Steve says:

Excellent post, David, and one many folks at any age would do well to seriously consider. I’m at the other end of that age spectrum (62) and am in the process of a career change from being a pilot to finishing a second grad degree in historic preservation. Before beginning the degree, I knew I wanted to live in my home state of Virginia. Given the immense history of the state and my interest in it, making the decision to live there and concentrate on historic preservation was relatively easy. Nevertheless, even before deciding on this new career path, I’d locked onto where I wanted to live. The job, income and career would have to fit the locale, not the other way around.

Nina says:

I truly appreciated this article. My husband and I recently relocated from Los Angeles (where we’d been for 10 years) to Wilmington, NC. We’d visited a few times and really loved the community and the quality of life that we weren’t getting in LA. We both left career jobs and while we’re thankful to have found work here, the pay and the jobs themselves are not comparable in the least. However, though we’ve had some lean financial moments, we’re both glad we took that plunge…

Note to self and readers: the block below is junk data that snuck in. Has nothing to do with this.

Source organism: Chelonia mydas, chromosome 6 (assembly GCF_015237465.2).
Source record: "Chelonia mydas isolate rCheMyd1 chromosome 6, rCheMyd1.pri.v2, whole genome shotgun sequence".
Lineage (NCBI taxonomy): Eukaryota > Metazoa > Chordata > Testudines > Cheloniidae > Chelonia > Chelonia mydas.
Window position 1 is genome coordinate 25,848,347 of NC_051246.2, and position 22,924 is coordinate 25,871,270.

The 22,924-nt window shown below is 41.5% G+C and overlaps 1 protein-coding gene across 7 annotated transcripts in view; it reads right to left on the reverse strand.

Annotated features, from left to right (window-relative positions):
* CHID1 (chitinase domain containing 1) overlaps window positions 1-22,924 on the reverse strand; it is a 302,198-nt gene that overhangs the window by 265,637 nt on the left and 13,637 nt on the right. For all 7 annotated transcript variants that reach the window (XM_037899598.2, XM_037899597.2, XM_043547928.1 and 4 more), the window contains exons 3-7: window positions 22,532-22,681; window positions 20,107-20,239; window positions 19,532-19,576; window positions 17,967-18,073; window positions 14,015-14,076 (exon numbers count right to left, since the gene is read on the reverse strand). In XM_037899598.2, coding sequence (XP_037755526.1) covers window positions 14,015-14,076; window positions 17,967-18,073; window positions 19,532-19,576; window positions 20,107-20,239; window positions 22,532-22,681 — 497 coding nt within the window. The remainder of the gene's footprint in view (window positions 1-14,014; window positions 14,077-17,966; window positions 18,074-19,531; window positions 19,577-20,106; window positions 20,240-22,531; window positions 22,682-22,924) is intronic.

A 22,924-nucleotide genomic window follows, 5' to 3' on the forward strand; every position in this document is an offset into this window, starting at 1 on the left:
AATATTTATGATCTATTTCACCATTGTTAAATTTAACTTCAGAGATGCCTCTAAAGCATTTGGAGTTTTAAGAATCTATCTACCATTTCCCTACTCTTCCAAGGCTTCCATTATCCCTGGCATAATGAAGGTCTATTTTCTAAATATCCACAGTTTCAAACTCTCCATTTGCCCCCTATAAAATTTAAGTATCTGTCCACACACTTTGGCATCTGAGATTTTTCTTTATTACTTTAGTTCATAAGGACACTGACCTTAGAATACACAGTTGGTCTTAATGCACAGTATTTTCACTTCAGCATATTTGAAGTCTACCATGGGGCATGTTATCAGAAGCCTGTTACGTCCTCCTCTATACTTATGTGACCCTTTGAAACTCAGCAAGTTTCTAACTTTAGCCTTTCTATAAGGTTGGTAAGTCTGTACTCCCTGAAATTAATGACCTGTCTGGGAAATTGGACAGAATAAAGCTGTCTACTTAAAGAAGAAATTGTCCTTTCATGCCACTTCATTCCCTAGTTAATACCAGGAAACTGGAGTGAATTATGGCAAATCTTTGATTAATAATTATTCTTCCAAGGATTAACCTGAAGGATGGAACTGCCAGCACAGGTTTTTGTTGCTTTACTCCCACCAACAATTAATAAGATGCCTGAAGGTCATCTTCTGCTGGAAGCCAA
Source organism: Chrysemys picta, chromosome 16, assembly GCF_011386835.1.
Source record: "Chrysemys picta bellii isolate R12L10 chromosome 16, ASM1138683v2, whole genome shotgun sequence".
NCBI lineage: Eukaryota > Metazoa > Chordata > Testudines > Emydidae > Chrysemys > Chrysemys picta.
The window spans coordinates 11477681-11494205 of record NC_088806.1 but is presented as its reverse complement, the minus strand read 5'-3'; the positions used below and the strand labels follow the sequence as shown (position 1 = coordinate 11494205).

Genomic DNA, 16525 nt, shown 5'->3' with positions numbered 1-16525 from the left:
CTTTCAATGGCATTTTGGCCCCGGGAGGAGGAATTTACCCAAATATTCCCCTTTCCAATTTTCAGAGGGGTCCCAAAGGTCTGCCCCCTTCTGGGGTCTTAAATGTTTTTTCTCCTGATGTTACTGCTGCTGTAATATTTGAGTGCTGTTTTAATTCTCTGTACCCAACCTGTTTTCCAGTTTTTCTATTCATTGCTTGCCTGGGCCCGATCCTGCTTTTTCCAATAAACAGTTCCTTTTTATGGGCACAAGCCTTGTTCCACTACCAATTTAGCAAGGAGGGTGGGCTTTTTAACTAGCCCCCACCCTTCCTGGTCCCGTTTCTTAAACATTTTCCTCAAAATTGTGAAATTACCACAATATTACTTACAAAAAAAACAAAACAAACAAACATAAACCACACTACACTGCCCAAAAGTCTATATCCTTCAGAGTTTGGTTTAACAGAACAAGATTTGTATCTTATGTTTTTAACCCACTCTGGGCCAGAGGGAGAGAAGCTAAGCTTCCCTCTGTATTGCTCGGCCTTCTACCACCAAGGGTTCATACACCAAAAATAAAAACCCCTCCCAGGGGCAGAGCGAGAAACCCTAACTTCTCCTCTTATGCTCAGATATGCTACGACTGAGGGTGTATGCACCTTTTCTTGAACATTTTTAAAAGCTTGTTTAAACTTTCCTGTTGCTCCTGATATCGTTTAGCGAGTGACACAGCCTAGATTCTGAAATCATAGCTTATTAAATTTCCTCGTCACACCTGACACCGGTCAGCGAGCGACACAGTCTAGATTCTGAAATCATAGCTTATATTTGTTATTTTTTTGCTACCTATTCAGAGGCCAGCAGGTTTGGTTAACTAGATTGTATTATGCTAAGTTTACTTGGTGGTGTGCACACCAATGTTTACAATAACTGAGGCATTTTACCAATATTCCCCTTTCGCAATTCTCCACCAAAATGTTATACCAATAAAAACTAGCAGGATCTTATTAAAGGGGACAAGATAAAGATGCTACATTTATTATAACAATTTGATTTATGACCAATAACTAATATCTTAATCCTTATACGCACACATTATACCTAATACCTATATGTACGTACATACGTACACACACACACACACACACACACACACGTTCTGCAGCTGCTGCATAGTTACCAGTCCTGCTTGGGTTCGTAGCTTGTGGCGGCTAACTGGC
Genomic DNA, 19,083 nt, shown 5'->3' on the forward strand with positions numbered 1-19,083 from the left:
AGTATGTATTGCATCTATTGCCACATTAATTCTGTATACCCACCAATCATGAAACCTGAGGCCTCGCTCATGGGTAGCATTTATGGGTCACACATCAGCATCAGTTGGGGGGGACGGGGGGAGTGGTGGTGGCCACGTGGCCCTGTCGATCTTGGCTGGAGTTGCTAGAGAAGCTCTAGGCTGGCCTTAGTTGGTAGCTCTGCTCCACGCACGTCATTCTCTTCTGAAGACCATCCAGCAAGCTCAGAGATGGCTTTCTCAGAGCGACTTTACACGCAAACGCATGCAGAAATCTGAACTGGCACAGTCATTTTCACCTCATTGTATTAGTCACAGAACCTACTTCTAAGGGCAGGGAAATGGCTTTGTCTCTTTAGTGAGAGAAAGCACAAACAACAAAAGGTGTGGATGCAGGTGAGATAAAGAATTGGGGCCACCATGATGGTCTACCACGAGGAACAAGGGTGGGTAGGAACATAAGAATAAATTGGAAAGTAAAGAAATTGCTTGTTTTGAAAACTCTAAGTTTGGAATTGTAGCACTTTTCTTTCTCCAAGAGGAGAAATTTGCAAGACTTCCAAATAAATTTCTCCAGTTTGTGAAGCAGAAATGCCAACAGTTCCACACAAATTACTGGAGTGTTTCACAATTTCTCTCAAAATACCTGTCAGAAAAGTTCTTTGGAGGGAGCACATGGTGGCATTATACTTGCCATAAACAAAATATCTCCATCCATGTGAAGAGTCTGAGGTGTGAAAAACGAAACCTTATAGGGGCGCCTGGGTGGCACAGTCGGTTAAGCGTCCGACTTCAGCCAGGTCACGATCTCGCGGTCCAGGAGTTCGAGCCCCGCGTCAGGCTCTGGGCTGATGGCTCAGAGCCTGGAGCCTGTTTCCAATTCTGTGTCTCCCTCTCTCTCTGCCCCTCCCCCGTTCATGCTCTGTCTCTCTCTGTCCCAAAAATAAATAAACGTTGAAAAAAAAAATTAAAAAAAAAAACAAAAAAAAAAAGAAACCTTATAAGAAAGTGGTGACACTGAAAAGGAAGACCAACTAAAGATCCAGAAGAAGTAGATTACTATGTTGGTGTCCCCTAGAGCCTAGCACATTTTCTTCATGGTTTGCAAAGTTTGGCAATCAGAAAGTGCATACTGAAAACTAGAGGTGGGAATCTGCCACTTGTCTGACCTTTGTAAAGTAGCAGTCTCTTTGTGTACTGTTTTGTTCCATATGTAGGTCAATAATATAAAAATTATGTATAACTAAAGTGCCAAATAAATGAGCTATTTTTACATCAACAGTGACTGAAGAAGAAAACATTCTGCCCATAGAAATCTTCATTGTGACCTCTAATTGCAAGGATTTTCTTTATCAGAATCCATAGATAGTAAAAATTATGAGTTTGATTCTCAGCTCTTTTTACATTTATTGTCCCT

James says:

Depends on what your situation is. As an unemployed credit professional over 50 and with no retirement prospects, the question isn’t so simple. So please don’t be so glib about stuff like this. With unemployment as high as it is, and in the last week of benefits, tell me (or should I say, I will tell you) that you don’t really know what you are talking about. Give me a f****n break. That’s like telling a poor native family living in Guatamala that its best to drink bottled water because its pure. Just go dunk yourself, please.

Ken

mc says:

What do you think about making this sort of move with kids?

Matt Jabs says:

“When it came down to it, we agreed that our quality of life was more important to us than what we did for a living.”

I absolutely, wholeheartedly agree!

There are so many things more important in this life than our jobs… like our happiness for one! Who cares about how much money you make if you’re not happy living where you’re living… right?

Makes perfect, non-conformist sense… love it.

This article really hits home — I lived in Missoula, Montana, for a few years when I was in my mid-20s. I absolutely loved it — a beautiful college town in Western Montana? What’s not to like? And I really wanted to stay there.

The problem: I was making well under $20k, and I couldn’t begin to pay off my student loans. So eventually, I bailed and moved on. Now, I live in my hometown of Chicago.